If the plans are agreed, work could start in November and the hotel would be ready for the summer 2024 tourist season.
The application was made by equity firm Green Giant Ltd. It is not connected to the Wheadon family, which has owned or been involved with the site for a number of years.
Project manager Matthew Hulme said the project aimed to restore and preserve the protected building, while making it a sustainable tourism business.
‘This is a sizeable investment into Guernsey tourism and protected building restoration for a modern-day tourism purpose,’ he said.
‘The development costs are in the millions as an individual site, but the socio-economic ripple effects of attracting people to Guernsey and providing high-class facilities are obvious. It is our hope and belief that this development will become a torch bearer for Guernsey tourism, acting as an important draw for discerning tourist and business travellers to the island, encouraging important inward revenues both within the hotel and in the wider Guernsey economy.’
In recent years the St Martin’s hotel has been pitched a boutique hotel. The new plans would reduce the number of bedrooms from 21 to 14. Mr Hulme said the aim was to create better spaces for the higher end of the tourist market with the new development. The existing hotel has a protected 17th century longhouse at its heart, and extensions have been added over the centuries.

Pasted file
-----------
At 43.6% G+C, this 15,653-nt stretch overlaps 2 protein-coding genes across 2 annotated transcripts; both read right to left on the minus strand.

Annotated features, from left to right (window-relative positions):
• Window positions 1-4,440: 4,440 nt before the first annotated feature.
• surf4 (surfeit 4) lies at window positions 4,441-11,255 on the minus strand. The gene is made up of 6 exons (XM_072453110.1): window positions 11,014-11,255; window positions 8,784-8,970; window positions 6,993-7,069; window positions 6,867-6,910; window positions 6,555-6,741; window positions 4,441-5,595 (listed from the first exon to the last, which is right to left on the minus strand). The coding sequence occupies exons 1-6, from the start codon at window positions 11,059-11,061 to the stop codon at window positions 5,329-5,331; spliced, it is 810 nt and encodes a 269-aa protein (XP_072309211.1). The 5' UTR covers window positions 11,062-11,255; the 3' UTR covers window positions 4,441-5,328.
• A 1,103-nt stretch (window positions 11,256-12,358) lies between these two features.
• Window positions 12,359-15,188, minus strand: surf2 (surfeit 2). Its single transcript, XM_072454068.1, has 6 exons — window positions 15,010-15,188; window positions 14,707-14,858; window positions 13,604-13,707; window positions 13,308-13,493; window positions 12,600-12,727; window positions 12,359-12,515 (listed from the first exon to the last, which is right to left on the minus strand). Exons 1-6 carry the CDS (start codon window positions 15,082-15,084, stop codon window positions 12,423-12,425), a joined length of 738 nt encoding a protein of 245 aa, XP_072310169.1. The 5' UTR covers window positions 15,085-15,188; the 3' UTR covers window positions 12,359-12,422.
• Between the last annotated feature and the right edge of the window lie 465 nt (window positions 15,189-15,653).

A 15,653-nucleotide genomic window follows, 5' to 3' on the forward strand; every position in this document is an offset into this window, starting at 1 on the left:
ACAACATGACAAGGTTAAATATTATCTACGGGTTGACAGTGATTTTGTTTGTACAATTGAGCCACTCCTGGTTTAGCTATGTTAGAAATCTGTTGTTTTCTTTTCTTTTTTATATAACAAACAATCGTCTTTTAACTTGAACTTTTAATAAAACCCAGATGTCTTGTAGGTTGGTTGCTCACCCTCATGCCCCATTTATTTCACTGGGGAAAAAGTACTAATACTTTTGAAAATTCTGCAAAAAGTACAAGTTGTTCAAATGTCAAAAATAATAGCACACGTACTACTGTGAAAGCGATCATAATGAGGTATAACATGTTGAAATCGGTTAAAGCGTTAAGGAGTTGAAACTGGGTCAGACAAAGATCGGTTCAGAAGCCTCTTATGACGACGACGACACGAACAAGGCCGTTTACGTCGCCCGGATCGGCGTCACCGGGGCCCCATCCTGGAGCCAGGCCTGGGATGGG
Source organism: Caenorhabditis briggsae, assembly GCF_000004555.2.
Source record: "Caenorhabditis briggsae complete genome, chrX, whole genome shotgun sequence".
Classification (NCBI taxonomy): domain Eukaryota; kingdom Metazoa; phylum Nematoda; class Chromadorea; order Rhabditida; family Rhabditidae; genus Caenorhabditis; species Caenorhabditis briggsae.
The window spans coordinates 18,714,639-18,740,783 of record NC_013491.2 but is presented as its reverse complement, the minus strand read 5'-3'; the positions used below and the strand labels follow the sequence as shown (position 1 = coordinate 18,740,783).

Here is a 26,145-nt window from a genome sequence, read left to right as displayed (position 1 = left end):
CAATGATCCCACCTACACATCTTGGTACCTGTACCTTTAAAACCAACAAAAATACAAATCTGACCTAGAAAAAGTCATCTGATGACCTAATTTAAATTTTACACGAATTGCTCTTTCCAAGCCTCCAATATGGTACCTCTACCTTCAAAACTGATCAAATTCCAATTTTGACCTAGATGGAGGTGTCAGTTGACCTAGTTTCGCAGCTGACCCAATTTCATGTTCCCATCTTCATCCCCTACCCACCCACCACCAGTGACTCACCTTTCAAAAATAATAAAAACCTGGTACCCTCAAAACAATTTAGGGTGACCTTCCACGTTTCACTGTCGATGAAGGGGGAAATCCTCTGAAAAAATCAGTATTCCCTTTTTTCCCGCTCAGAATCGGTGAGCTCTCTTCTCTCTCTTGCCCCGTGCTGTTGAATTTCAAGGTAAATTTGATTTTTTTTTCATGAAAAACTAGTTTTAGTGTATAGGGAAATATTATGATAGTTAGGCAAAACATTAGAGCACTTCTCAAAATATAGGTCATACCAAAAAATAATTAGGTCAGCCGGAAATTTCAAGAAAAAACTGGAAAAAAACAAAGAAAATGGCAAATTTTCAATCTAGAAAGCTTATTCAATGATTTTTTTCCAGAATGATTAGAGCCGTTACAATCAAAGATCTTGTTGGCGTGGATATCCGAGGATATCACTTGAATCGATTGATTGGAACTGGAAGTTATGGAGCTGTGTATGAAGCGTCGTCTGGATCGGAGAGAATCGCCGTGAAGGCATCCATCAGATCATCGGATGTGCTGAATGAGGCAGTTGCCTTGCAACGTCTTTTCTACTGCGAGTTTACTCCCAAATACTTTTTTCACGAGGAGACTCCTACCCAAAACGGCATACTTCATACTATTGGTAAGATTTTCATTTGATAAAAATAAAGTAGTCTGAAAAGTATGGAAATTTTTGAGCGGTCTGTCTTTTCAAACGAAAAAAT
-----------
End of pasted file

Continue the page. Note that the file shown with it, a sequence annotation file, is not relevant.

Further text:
Mr Hulme said the plans would see these extensions cleared away so they would not draw attention away from the historic structure. Currently the longhouse is home to the dining room on the ground floor and bedrooms above. The new scheme would instead have two storeys focused on dining. It is also hoped to bring in a young, enthusiastic chef and make the site be known for its food.
‘We want to bring something exceptional to the dining experience.’
Behind the longhouse, a single-storey kitchen would be built. The rest of the hotel could then curve around a courtyard behind the longhouse, with a business centre, bar and then bedrooms. The extension would be up to two-and-half storeys high.
Mr Hulme said the history of the longhouse was very important and that had affected the design. One big change is the plan to thatch it.
He said historically many buildings in Guernsey were thatched with reeds, prior to the Braye du Valle being drained, and there was an enthusiasm to link with that history. But it would also be practical.
‘Thatch has some great insulating qualities,’ he said.
n The plans can be viewed at https://www.gov.gg/liveplanningapplications.